The YouTuber Who Is Redefining Renewable Energy
With a talent for building DIY powerwalls, Jehu Garcia has become the “reluctant battery king.”
Jehu Garcia didn’t expect to be known for working with Lithium-ion batteries. The California-based YouTuber previously started a photography accessories company, and originally thought his life was more about cameras and making videos. “I didn’t want to be known as the battery guy,” Garcia told me on a recent phone call.
But then, in 2015, Elon Musk unveiled the Tesla Powerwall. The suitcase-sized battery lets homeowners store electricity, either from the grid or solar panels. The device represented an impressive step forward in alternative energy technology, but it started at $3,000 and could only store 10 KWh of electricity, or about a third the average American household consumes in a day.
Inspired by Tesla, battery hobbyists started building their own DIY powerwalls using recycled laptop batteries and hooking them up to solar panels for a fraction of the cost. They turned to YouTube, Facebook, and dedicated online forums to swap techniques and find out where to buy supplies. Garcia, via his instructional YouTube videos, quickly became one of the most respected and influential DIY powerwall enthusiasts on the internet.
Two years before the Powerwall was released, Garcia converted a vintage Volkswagen bus to run on an electric battery instead of gasoline. He was also already a fan of Tesla, and knew a little about Lithium-ion batteries, which are used in everything from cellphones and laptops to Powerwalls. So he started making videos teaching others how to build their own alternative and recycled energy source.
Garcia quickly became popular, and his videos started garnering tens of thousands of views. He began to not only teach people how to build batteries, but also to secure lots of 18650 cells—the kind needed to make DIY powerwalls—to distribute to his audience.
Garcia ultimately isn’t just another YouTuber in it for the views, he has become a community leader dedicated to changing how we all think about energy. He aims to prove to the world that you don’t need a corporation or nonprofit to help you go off the grid, you can do it yourself.
In October, I visited Garcia at his modest home in the sleepy suburb of Rancho Cucamonga, about an hour outside of Los Angeles. Next to his garage, he has built himself a makeshift studio, where he often works with batteries and films his YouTube videos.
Garcia doesn’t have any formal training, and hasn’t ever taken a professional engineering class. He was brought over the border from Mexico as a child, and never attended college. But he uses his unusual background to his advantage, because he’s far easier to relate to than a tech executive or professional engineer. If Garcia can build a DIY powerwall, you can too.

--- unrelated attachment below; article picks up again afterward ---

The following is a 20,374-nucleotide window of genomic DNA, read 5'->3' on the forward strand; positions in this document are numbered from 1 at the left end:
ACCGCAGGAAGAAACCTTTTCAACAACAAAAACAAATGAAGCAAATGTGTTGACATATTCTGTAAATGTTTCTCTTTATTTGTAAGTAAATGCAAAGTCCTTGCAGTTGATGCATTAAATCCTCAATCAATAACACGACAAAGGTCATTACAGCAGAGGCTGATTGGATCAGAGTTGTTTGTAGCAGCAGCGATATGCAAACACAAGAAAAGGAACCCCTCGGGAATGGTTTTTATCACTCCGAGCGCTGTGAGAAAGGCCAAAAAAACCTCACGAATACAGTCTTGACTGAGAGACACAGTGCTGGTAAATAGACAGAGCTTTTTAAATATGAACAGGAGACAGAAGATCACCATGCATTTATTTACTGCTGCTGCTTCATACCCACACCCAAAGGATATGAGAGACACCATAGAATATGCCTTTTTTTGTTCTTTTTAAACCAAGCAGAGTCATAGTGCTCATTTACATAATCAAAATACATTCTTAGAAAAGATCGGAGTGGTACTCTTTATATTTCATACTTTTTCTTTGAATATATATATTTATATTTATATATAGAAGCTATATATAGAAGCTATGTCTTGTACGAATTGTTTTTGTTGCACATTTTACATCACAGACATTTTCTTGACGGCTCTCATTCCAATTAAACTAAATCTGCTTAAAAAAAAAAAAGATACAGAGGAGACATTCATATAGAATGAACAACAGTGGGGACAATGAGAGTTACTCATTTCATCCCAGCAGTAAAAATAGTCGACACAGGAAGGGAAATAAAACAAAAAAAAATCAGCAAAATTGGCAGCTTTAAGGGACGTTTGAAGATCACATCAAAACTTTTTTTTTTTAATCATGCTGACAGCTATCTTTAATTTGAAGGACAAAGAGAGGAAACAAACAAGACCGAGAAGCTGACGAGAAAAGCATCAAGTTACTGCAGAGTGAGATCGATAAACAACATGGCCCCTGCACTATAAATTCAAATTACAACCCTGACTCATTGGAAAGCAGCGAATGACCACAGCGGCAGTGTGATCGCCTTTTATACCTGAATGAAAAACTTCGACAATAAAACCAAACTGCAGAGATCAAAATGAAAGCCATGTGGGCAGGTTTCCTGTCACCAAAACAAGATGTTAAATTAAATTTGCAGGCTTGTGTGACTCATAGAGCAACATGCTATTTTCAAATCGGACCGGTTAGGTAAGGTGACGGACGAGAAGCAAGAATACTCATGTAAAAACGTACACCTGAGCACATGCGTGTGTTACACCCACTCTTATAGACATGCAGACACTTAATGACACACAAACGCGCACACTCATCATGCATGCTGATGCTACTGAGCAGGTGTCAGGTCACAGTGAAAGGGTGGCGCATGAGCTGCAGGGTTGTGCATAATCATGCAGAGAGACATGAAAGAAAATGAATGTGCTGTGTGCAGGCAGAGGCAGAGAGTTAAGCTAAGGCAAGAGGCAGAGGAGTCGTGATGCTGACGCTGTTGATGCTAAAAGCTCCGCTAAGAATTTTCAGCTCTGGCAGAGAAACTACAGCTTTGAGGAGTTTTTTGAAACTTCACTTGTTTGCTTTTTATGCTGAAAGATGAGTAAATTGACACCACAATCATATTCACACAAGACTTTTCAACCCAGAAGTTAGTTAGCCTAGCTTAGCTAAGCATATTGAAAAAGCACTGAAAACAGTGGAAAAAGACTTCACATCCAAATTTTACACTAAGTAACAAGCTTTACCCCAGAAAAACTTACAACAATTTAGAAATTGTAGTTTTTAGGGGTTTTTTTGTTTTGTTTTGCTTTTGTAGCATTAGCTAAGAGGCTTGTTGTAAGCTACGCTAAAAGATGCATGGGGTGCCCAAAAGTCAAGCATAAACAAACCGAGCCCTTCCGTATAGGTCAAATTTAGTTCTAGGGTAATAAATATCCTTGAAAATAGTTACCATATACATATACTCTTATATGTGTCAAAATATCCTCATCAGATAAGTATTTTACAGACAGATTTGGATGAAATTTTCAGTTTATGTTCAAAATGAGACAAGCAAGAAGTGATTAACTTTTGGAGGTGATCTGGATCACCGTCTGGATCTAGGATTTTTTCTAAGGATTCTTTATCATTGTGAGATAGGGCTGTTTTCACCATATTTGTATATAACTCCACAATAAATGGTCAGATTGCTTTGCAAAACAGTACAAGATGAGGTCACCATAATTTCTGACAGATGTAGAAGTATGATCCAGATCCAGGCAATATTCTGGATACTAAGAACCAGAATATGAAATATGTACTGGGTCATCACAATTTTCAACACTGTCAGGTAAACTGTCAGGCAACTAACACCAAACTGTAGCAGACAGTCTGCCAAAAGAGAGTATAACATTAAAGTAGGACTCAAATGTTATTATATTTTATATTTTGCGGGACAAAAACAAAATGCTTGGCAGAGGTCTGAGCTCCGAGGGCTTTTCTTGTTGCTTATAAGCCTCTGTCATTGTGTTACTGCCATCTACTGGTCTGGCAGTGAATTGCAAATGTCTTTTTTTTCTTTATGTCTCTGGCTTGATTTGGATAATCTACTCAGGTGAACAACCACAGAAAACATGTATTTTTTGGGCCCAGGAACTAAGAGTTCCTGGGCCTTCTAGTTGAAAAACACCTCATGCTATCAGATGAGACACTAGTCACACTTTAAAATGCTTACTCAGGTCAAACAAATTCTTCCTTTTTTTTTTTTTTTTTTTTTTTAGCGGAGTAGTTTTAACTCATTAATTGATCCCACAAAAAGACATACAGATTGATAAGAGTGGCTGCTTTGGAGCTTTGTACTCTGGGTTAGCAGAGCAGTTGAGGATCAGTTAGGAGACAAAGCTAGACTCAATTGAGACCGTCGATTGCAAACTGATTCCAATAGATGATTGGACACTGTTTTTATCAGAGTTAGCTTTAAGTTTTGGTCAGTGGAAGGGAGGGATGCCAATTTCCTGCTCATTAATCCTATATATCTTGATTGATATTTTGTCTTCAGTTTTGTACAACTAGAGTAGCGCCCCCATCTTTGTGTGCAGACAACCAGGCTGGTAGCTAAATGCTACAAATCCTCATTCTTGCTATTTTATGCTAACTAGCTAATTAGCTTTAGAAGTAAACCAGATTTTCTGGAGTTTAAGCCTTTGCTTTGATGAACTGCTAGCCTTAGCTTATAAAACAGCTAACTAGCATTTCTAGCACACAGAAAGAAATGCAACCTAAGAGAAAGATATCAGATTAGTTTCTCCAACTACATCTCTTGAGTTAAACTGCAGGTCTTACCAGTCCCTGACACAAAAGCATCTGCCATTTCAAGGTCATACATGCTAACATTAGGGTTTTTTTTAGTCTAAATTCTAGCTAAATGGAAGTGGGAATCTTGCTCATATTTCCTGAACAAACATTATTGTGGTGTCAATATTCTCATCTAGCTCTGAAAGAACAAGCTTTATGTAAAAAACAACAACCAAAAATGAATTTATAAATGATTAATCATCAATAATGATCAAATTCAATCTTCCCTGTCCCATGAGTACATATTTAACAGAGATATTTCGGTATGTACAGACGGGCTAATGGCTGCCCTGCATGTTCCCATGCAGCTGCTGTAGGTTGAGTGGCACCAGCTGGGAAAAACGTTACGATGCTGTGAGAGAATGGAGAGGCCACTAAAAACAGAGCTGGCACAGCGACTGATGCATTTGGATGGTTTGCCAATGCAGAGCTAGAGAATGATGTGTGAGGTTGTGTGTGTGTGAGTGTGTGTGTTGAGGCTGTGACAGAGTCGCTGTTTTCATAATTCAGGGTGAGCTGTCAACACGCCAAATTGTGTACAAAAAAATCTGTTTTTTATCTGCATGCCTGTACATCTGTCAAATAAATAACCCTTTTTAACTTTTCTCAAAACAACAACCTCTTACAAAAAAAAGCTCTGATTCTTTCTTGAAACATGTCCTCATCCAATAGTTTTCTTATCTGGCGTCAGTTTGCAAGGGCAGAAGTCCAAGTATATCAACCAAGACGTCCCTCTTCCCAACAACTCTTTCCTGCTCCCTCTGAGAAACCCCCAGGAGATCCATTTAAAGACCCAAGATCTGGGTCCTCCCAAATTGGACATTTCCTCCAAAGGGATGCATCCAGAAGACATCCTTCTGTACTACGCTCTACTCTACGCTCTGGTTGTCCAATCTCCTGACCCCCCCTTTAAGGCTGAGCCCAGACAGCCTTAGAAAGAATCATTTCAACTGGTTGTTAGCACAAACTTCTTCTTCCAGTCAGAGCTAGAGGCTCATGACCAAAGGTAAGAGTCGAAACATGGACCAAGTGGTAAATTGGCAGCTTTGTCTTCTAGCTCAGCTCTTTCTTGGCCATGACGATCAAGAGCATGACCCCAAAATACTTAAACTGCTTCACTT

With over 140,000 YouTube subscribers, Garcia is dedicated to making videos full time, and has big plans for the future. When I first wrote about DIY powerwall builders in August, he told me he was planning to one day build one of the biggest privately owned sources of power in the US. The giant battery system will be able to store 1 megawatt of power, or 1000 kWh, Garcia says. “We’re going to power a recycling facility,” he told me at the time.
Last month, Garcia traveled to a place that could perhaps use alternative sources of energy more than anywhere else: Puerto Rico. In September, the US territory was devastated by Hurricane Maria, a category 5 storm that destroyed crucial infrastructure on the island and killed hundreds of people.
Garcia says he raised between $30,000 and $40,000 via donations to bring small powerwalls and solar panels to over 30 families so far without power on the island. The majority of Puerto Rico’s 3.4 million residents are believed to still be without electricity, nearly three months after the storm hit shore.
Where many people might see in Puerto Rico only a humanitarian crisis, Garcia sees a bright future powered by alternative energy. “I think it’s an opportunity much more than a tragedy,” he said, referring to the island’s power crisis.
He thinks if people witness solar panels and recycled batteries working on the island, they’ll be more willing to invest in the technology elsewhere. “I think if people see it, if industry sees it, it’s going to be the first part of the US where the future starts.”
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